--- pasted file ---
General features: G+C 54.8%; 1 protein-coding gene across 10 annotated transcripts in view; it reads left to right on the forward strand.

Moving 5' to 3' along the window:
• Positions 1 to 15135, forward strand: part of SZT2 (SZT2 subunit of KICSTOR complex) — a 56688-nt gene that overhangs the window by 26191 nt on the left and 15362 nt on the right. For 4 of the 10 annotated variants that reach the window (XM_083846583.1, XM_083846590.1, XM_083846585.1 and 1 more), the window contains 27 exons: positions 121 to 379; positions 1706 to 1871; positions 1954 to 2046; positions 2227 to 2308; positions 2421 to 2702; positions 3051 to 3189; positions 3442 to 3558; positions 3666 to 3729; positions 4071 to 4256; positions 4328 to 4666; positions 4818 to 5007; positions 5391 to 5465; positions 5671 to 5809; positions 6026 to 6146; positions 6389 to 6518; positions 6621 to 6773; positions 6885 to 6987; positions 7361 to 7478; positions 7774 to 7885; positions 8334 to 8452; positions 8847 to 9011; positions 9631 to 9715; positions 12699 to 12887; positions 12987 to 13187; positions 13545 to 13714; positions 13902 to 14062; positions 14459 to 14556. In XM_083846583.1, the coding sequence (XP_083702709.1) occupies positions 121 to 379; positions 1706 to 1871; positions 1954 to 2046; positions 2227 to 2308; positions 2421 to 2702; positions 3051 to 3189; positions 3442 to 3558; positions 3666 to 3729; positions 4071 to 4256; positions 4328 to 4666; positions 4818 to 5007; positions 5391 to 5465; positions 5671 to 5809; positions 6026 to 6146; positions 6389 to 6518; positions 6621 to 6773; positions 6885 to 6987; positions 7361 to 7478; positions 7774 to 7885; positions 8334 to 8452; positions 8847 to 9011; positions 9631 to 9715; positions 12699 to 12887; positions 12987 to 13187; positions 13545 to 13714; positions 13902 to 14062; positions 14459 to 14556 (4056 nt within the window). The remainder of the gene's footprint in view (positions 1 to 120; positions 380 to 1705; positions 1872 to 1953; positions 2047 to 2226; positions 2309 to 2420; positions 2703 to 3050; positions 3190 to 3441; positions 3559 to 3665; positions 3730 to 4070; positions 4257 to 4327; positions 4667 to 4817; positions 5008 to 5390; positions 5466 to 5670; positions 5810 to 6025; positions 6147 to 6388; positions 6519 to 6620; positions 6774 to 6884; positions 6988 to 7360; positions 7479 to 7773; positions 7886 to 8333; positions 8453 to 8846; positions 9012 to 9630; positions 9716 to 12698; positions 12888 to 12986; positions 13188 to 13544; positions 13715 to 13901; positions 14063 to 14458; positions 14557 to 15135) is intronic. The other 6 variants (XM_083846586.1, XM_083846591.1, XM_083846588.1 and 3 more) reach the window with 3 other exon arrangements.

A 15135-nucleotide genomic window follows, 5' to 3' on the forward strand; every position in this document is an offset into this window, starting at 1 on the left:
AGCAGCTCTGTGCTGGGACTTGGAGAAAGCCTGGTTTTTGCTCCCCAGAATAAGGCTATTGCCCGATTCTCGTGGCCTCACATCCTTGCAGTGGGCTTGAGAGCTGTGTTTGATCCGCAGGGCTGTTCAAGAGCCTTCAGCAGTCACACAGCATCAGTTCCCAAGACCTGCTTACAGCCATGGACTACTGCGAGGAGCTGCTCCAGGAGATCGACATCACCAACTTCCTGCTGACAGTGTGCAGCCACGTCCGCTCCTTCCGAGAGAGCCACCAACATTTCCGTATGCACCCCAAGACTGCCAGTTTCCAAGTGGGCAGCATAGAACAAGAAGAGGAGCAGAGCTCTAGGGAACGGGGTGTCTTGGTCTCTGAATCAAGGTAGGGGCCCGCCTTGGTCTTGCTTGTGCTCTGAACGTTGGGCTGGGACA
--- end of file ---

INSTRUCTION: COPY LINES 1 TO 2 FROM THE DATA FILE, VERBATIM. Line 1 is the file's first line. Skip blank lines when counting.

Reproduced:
General features: G+C 54.8%; 1 protein-coding gene across 10 annotated transcripts in view; it reads left to right on the forward strand.

Moving 5' to 3' along the window: